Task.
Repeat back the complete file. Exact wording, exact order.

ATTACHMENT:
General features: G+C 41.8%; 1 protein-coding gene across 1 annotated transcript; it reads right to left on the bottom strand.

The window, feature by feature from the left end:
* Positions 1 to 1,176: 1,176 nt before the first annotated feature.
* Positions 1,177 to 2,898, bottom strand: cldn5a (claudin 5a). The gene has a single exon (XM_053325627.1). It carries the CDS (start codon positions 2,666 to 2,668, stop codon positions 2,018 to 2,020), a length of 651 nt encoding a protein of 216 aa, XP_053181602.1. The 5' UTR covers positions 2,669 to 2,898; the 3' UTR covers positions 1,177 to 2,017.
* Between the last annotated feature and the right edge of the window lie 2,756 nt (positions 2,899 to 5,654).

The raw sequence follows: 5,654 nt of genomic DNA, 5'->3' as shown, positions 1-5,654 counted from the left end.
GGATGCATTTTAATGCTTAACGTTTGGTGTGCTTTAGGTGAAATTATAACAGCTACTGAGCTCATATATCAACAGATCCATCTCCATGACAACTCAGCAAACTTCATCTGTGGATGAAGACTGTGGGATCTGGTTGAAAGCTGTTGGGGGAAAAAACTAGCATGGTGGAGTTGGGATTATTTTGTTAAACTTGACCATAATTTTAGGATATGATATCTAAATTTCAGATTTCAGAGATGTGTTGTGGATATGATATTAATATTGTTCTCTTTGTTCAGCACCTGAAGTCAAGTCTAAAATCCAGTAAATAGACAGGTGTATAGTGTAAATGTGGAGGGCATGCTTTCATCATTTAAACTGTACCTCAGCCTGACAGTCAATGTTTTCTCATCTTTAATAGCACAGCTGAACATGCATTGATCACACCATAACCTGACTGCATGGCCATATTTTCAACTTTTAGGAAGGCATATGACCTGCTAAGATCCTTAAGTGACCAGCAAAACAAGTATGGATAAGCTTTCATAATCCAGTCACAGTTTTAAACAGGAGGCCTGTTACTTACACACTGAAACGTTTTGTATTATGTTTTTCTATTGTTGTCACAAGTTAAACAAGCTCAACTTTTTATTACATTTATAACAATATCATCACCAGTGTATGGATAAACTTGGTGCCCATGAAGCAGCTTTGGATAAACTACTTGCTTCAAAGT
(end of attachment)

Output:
General features: G+C 41.8%; 1 protein-coding gene across 1 annotated transcript; it reads right to left on the bottom strand.

The window, feature by feature from the left end:
* Positions 1 to 1,176: 1,176 nt before the first annotated feature.
* Positions 1,177 to 2,898, bottom strand: cldn5a (claudin 5a). The gene has a single exon (XM_053325627.1). It carries the CDS (start codon positions 2,666 to 2,668, stop codon positions 2,018 to 2,020), a length of 651 nt encoding a protein of 216 aa, XP_053181602.1. The 5' UTR covers positions 2,669 to 2,898; the 3' UTR covers positions 1,177 to 2,017.
* Between the last annotated feature and the right edge of the window lie 2,756 nt (positions 2,899 to 5,654).

The raw sequence follows: 5,654 nt of genomic DNA, 5'->3' as shown, positions 1-5,654 counted from the left end.
GGATGCATTTTAATGCTTAACGTTTGGTGTGCTTTAGGTGAAATTATAACAGCTACTGAGCTCATATATCAACAGATCCATCTCCATGACAACTCAGCAAACTTCATCTGTGGATGAAGACTGTGGGATCTGGTTGAAAGCTGTTGGGGGAAAAAACTAGCATGGTGGAGTTGGGATTATTTTGTTAAACTTGACCATAATTTTAGGATATGATATCTAAATTTCAGATTTCAGAGATGTGTTGTGGATATGATATTAATATTGTTCTCTTTGTTCAGCACCTGAAGTCAAGTCTAAAATCCAGTAAATAGACAGGTGTATAGTGTAAATGTGGAGGGCATGCTTTCATCATTTAAACTGTACCTCAGCCTGACAGTCAATGTTTTCTCATCTTTAATAGCACAGCTGAACATGCATTGATCACACCATAACCTGACTGCATGGCCATATTTTCAACTTTTAGGAAGGCATATGACCTGCTAAGATCCTTAAGTGACCAGCAAAACAAGTATGGATAAGCTTTCATAATCCAGTCACAGTTTTAAACAGGAGGCCTGTTACTTACACACTGAAACGTTTTGTATTATGTTTTTCTATTGTTGTCACAAGTTAAACAAGCTCAACTTTTTATTACATTTATAACAATATCATCACCAGTGTATGGATAAACTTGGTGCCCATGAAGCAGCTTTGGATAAACTACTTGCTTCAAAGT